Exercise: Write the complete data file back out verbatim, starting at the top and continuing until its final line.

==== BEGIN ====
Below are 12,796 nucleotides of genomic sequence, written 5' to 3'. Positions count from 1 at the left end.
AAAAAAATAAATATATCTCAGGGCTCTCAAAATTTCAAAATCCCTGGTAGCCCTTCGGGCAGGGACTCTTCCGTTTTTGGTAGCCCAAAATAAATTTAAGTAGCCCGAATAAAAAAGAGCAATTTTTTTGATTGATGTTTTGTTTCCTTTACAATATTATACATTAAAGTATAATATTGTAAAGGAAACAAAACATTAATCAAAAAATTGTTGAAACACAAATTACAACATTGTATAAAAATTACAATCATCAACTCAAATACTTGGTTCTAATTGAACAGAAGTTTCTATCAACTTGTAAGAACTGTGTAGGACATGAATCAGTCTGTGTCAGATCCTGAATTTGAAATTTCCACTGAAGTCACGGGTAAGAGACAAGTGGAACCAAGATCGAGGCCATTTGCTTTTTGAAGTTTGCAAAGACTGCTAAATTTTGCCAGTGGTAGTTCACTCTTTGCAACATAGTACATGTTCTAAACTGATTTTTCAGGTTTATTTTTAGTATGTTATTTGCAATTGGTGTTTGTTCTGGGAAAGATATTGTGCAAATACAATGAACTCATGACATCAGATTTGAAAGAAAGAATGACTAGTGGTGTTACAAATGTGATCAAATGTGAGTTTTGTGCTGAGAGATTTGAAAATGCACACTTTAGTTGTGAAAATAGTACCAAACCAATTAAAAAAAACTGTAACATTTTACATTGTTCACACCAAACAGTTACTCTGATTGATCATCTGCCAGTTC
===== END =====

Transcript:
Below are 12,796 nucleotides of genomic sequence, written 5' to 3'. Positions count from 1 at the left end.
AAAAAAATAAATATATCTCAGGGCTCTCAAAATTTCAAAATCCCTGGTAGCCCTTCGGGCAGGGACTCTTCCGTTTTTGGTAGCCCAAAATAAATTTAAGTAGCCCGAATAAAAAAGAGCAATTTTTTTGATTGATGTTTTGTTTCCTTTACAATATTATACATTAAAGTATAATATTGTAAAGGAAACAAAACATTAATCAAAAAATTGTTGAAACACAAATTACAACATTGTATAAAAATTACAATCATCAACTCAAATACTTGGTTCTAATTGAACAGAAGTTTCTATCAACTTGTAAGAACTGTGTAGGACATGAATCAGTCTGTGTCAGATCCTGAATTTGAAATTTCCACTGAAGTCACGGGTAAGAGACAAGTGGAACCAAGATCGAGGCCATTTGCTTTTTGAAGTTTGCAAAGACTGCTAAATTTTGCCAGTGGTAGTTCACTCTTTGCAACATAGTACATGTTCTAAACTGATTTTTCAGGTTTATTTTTAGTATGTTATTTGCAATTGGTGTTTGTTCTGGGAAAGATATTGTGCAAATACAATGAACTCATGACATCAGATTTGAAAGAAAGAATGACTAGTGGTGTTACAAATGTGATCAAATGTGAGTTTTGTGCTGAGAGATTTGAAAATGCACACTTTAGTTGTGAAAATAGTACCAAACCAATTAAAAAAAACTGTAACATTTTACATTGTTCACACCAAACAGTTACTCTGATTGATCATCTGCCAGTTC